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Managing Holiday Season Stress

How to take care of yourself during the "Most Wonderful Time of the Year."

“It’s Christmas, and we’re all in misery.”

In National Lampoon’s Christmas Vacation, Ellen Griswold announces this to her daughter as they manage the scrum and excitement of holiday guests, family tensions, and the re-emergence of bad habits. And truly, the holiday season is a time of excitement, with family coming together, delicious meals, and engaging in religious rituals. But it is also a period that, when in full swing, can cause anxiety, stress, disappointment, and sadness, all of which can trigger existing mental health and substance use challenges even among the most joyous revelers.

Here’s what to look for – and what to do – to take care of yourself and loved ones during this hectic season.

Common Reasons for Holiday Season Distress

Any period of heightened emotions is risky, but the grouping of Thanksgiving, Hanukah, Christmas, and New Year’s takes the cake (or the pumpkin pie). As we exchange gifts and raise a glass on New Year’s Eve, we remember good times – but also bad times. If it’s been a tough year, you or a loved one might have lost a family member, had a tough breakup, or experienced some trauma, that can be reawakened during a season of heightened merriment.

We can suffer from the compare-and-despair of seeing It’s A Wonderful Life’s supportive Bailey family, or A Christmas Story’s loving mom – while knowing that our holiday memories aren’t quite so rosy. And if we live far away from family and friends, acute loneliness can set in.

We may be overwhelmed at the notion of spending time with that homophobic aunt or mean-spirited grandparent. If we’re unemployed, it can hurt to not be able to give lavishly.

How to Protect Yourself

Create a support system: Identify peers, spiritual care providers, mental health service providers, friends, family, neighbors or others who can act as a source of support during difficult times. Make a list of their names and contact details. If possible, invite a support person to come along to any events or gatherings that you would like to attend, but are concerned may be difficult for you.

Predict stressful situations: The more you can predict situations or events that may be distressing during the holidays, the better you can plan to take care of yourself. While it may be important to you to push yourself to attend events with family, friends or colleagues, it is equally important for you to care for yourself mentally, emotionally and physically. Do not feel obligated to take part in things that will cause you unmanageable stress.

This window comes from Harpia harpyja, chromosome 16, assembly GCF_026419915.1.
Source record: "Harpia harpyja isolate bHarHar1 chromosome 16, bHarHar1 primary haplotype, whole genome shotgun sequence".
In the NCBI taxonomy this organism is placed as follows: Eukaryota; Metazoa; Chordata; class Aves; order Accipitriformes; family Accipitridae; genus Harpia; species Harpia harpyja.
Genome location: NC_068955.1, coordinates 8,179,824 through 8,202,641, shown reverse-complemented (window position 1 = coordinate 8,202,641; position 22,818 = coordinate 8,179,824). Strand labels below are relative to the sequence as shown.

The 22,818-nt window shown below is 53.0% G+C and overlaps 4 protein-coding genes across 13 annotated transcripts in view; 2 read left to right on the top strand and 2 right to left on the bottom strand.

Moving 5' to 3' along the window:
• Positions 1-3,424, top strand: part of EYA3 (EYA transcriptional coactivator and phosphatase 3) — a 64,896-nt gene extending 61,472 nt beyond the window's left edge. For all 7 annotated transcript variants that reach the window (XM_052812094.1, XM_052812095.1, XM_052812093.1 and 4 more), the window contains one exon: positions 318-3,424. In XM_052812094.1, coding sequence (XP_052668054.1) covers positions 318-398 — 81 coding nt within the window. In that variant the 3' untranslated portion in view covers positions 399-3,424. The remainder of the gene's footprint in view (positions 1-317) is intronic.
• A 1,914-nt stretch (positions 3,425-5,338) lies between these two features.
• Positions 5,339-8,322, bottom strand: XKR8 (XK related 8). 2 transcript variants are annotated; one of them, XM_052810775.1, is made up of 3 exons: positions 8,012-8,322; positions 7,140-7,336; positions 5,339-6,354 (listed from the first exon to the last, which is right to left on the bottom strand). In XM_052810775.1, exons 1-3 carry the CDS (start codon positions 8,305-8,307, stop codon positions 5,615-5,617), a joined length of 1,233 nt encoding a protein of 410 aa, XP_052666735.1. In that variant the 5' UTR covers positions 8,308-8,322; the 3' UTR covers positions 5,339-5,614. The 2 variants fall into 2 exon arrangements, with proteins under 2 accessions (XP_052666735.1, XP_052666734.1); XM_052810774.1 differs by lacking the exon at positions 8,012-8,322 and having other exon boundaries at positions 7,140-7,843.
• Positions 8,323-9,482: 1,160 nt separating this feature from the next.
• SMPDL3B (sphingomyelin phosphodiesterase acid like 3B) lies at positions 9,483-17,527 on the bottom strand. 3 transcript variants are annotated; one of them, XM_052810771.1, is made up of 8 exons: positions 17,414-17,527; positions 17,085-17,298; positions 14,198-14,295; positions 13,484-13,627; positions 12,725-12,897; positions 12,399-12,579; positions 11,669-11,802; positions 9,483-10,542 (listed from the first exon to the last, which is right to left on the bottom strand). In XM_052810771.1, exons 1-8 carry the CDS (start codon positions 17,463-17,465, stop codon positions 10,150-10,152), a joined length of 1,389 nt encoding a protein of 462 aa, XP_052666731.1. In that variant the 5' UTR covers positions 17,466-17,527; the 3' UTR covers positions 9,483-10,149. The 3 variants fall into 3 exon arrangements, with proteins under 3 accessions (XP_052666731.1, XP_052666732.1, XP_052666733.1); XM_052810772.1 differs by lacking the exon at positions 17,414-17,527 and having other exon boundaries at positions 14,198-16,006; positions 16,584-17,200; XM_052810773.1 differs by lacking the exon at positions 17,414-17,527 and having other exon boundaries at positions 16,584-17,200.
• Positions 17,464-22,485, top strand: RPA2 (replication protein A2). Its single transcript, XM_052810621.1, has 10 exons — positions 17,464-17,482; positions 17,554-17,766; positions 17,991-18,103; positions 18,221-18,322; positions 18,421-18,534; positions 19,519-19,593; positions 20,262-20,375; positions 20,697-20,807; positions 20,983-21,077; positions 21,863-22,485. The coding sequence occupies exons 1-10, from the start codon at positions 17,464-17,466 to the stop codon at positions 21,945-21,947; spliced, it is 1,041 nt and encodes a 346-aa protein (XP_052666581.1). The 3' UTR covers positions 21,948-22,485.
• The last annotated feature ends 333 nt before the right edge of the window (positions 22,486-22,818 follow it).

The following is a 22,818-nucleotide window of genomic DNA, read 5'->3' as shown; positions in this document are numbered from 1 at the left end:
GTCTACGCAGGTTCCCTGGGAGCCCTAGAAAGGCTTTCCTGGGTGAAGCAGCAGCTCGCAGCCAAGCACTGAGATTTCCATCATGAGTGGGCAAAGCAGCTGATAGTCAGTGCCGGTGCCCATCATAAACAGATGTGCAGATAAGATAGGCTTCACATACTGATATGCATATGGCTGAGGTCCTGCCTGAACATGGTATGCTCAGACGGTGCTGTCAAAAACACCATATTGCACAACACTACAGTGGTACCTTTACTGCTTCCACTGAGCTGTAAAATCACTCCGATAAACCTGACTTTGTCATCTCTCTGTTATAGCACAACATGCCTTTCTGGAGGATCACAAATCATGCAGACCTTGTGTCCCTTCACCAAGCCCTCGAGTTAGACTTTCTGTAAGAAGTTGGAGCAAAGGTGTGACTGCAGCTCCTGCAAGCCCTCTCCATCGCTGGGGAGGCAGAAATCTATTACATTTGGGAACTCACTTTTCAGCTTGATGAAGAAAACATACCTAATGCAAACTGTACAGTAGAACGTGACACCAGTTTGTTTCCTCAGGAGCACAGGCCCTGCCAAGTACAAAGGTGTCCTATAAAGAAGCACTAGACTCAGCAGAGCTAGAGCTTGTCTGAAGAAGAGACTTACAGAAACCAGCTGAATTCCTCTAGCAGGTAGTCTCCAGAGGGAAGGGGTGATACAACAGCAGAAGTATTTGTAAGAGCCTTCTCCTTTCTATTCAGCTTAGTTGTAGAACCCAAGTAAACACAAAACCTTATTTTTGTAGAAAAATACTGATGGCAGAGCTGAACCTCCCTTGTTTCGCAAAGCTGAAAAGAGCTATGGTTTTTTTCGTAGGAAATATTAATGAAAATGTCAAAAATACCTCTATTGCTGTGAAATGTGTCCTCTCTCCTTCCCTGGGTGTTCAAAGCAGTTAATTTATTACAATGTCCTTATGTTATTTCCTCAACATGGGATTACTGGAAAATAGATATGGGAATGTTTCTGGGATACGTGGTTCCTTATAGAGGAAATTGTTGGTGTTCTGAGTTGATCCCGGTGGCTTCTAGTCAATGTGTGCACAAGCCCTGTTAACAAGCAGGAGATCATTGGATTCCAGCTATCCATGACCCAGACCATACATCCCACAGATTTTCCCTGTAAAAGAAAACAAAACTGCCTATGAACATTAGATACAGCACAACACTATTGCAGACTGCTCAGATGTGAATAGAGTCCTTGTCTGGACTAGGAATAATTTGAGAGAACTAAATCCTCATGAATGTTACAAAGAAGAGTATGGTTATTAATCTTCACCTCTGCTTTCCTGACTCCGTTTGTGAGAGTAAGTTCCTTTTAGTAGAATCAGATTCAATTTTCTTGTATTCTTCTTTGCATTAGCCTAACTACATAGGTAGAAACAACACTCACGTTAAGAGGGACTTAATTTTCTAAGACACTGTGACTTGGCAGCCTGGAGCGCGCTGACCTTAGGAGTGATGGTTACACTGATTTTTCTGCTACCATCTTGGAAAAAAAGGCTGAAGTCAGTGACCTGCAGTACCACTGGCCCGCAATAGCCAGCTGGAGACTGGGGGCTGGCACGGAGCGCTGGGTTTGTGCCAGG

Be realistic with your expectations: If you have a strained, or conflicted relationship with family throughout the year, it is unrealistic to expect that these relationships will be more loving, supportive or connected during the holiday season. It is important to take good care of yourself and to prioritize what is truly important.

Create new rituals: If the usual holiday rituals that your family, friends or acquaintances take part in don’t serve you or are harmful to you, create your own. Choose to spend time doing things that make you feel good, and with people who are supportive and caring towards you.

Engage with spirituality: Places of worship can offer programs or services that provide you with a sense of connection and belonging and can offer you hope, inspiration and a sense of purpose and meaning. Choosing to spend time in nature, or working towards causes that are important to you may also bring a sense of spiritual comfort and peace.

Perform service for others: Helping others or volunteering may give you a sense of purpose and control, and provide you with opportunities to spend time in the company of others, working towards a common goal. This can be particularly helpful if the holiday season is a time of loneliness or disconnection.

Be open to new possibilities: Maybe this holiday season you will find a new, free activity, meet a new person or enjoy looking at decorations, sights and sounds. Look for positives and possibilities.

Things to Skip 

Alcohol and other substances: Excessive use of alcohol and other substances can aggravate feelings of depression, hopelessness, and being alone.

Isolation: If you are someone who needs to spend time alone, make sure that you are doing it in way that is caring and nurturing of yourself. Have you tried meditating? Journaling? Make sure that you find small, simple ways connect with others.

Ignoring your feelings: Pay attention to your feelings, don’t set them aside or diminish them. Speaking with family, friends or others helps to navigate feelings and develop alternative ways to view problems. It may surprise you how much others care and want to help, if only you let them know you are in distress.

Overspending: Decide on a budget and spend cash or use a debit card. Try not to use credit cards Future credit card bills with inflated interest will only lead to feelings of stress, anxiety and depression. 

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